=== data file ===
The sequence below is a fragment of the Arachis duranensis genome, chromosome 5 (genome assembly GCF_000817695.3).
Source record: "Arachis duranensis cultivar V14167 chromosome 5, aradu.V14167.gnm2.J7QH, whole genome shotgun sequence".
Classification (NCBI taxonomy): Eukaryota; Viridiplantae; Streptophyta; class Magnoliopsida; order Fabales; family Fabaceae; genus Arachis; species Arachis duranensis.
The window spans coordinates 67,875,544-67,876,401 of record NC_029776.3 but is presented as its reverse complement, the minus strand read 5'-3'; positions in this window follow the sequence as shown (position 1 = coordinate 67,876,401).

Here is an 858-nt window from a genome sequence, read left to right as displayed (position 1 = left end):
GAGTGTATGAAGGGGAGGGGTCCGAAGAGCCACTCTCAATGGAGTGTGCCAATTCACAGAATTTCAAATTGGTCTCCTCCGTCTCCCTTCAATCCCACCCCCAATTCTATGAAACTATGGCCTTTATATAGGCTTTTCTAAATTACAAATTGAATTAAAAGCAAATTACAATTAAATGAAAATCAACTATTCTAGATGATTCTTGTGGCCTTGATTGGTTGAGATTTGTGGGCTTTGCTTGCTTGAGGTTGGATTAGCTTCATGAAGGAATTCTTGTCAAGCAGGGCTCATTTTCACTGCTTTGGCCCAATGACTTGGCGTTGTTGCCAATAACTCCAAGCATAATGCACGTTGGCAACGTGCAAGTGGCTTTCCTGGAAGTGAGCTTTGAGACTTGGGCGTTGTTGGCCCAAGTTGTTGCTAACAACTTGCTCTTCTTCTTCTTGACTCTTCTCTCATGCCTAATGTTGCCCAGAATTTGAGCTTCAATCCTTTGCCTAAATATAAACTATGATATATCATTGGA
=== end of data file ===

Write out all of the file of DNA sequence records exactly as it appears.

The sequence below is a fragment of the Arachis duranensis genome, chromosome 5 (genome assembly GCF_000817695.3).
Source record: "Arachis duranensis cultivar V14167 chromosome 5, aradu.V14167.gnm2.J7QH, whole genome shotgun sequence".
Classification (NCBI taxonomy): Eukaryota; Viridiplantae; Streptophyta; class Magnoliopsida; order Fabales; family Fabaceae; genus Arachis; species Arachis duranensis.
The window spans coordinates 67,875,544-67,876,401 of record NC_029776.3 but is presented as its reverse complement, the minus strand read 5'-3'; positions in this window follow the sequence as shown (position 1 = coordinate 67,876,401).

Here is an 858-nt window from a genome sequence, read left to right as displayed (position 1 = left end):
GAGTGTATGAAGGGGAGGGGTCCGAAGAGCCACTCTCAATGGAGTGTGCCAATTCACAGAATTTCAAATTGGTCTCCTCCGTCTCCCTTCAATCCCACCCCCAATTCTATGAAACTATGGCCTTTATATAGGCTTTTCTAAATTACAAATTGAATTAAAAGCAAATTACAATTAAATGAAAATCAACTATTCTAGATGATTCTTGTGGCCTTGATTGGTTGAGATTTGTGGGCTTTGCTTGCTTGAGGTTGGATTAGCTTCATGAAGGAATTCTTGTCAAGCAGGGCTCATTTTCACTGCTTTGGCCCAATGACTTGGCGTTGTTGCCAATAACTCCAAGCATAATGCACGTTGGCAACGTGCAAGTGGCTTTCCTGGAAGTGAGCTTTGAGACTTGGGCGTTGTTGGCCCAAGTTGTTGCTAACAACTTGCTCTTCTTCTTCTTGACTCTTCTCTCATGCCTAATGTTGCCCAGAATTTGAGCTTCAATCCTTTGCCTAAATATAAACTATGATATATCATTGGA